Home » Aviation » WEST: NAVAIR’s Unmanned Aerial Tanker Acquisition Will Be Leaner Than Previous UCLASS Effort


WEST: NAVAIR’s Unmanned Aerial Tanker Acquisition Will Be Leaner Than Previous UCLASS Effort

X-47B conducts its first night flight April 10 over Naval Air Station Patuxent River, Md. on April, 10 2014. US Navy Photo

X-47B conducts its first night flight April 10 over Naval Air Station Patuxent River, Md. on April, 10 2014. US Navy Photo

SAN DIEGO — The head of Naval Air Systems Command said the effort to build the Navy’s first unmanned aerial vehicle to operate with the carrier air wing would be a leaner process than what was planned for the Navy’s Unmanned Carrier Launched Airborne Surveillance and Strike (UCLASS) program.

NAVAIR’s Vice Adm. Paul Grosklags said the pursuit of the RAQ-25 UAV – currently dubbed the Carrier Based Aerial Refueling System (CBARS) – would take the work from the UCLASS acquisition and streamline the process – one burdened with a high level of requirements churn to industry.

“We end up giving to industry, giving to you all a specification — a statement of work — that literally contains thousands of shall statements. And every one of those shall statements is of equal importance because if you don’t comply with it you’re not complying with the terms of the contract. Thousands of them,” Grosklags said at the WEST conference on Thursday.
“What we’re doing with RAQ-25 is we’ve taken those thousands of shall statements down to a couple of hundred. We’re streamlining the team. We’re taking the typical hundreds of NAVAIR folks that would be working on a program like that and bringing it down to dozens. That is the culture change that we’re trying to get to with inside NAVAIR.”

The Fiscal Year 2017 budget request includes an $84 million line item for CBARS but will also build off of $434 million in future unmanned carrier aviation money that was included into the FY 2016 Omnibus bill, Vice Adm. Joseph Mulloy, deputy chief of naval operations for integration of capabilities and resources, told USNI News in a Wednesday interview.

“So UCLASS doesn’t exist but the CBARS will be able to draw that money. That’s why in one reason in ‘17 we didn’t ask for a whole lot more,” Mulloy said.
“Basically we view it as forward financing to back to the competitors again and actually start descoping their projects and submit something fast.”

Mulloy said the Navy was patching together a submission to the Joint Requirements Oversight Council (JROC) that amounted to an 80-percent solution for the initial UCLASS design.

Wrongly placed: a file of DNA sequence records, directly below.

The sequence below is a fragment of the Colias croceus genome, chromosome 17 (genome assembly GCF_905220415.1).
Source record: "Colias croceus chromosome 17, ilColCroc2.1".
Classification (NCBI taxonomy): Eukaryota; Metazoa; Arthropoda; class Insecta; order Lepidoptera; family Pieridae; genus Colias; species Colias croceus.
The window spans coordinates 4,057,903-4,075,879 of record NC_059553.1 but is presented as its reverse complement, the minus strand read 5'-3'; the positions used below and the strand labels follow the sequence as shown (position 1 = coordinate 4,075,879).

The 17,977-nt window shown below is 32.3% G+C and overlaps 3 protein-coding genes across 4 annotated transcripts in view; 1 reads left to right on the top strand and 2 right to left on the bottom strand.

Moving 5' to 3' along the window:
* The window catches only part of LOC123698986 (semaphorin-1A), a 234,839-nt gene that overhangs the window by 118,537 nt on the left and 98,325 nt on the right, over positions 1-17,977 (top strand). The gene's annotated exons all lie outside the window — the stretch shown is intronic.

“We’re probably going to drop some of the high-end specs and try to grow the class and increase the survivability [later],” Mulloy said.
“It has to be more refueling, a little bit of ISR, weapons later and focus on its ability to be the flying truck.”

CBARS (“we’re not real enamored [by the name]”, Mulloy said) will build off the UCLASS work for the control station and the connectivity piece of the RAQ-25 effort.

“Two of the parts remain mostly the same – carrier integration and command and control – because we still have to talk to the air vehicle,” Mulloy said.
“Those two will remain the same and will support us in any other unmanned vehicle going ahead.”

Mulloy said the mid-2020s fielding plan for the RAQ-25 would run into the development work for the replacement of Boeing F/A-18 E/F Super Hornet – the Navy’s F/A-XX program. Developed in conjunction with the U.S. Air Force’s F-X program, both services are considering optionally manned options to replace the capability.

If an unmanned variant of the Super Hornet follow-on were created it would leverage the work from the control station and connectivity piece from RAQ-25.

Later this year, pending JROC approval, the Navy is set to release a draft request for proposal to the four original UCLASS competitors – Northrop Grumman, Boeing, General Atomics and Lockheed Martin – for the RAQ-25 air segment with the final RfP set to be issued in 2017 and an anticipated contract award in 2018.

  • Marjus

    It’s all well and good to tout the lets get it out there and have it be a tanker/truck mentality, even though an additional 10 years is still way too long. But everyone knows that you’re still going to have to design a new body/aircraft for the strike role. A B-2 and a KC-135 are not exactly the same. So we’ll be lucky if we get a naval strike drone before 2035. Which is a real shame because I am firmly convinced the main hang ups are the will/attitude/culture of the Navy and not technical or monetary. You can’t really replace the risk taking, deep penetration/loitering, ISR and sortie rates of an armed drone via aerial refueled Hornets and long range strike missiles. You can compensate for some of that new capability the drone would have brought, but not all.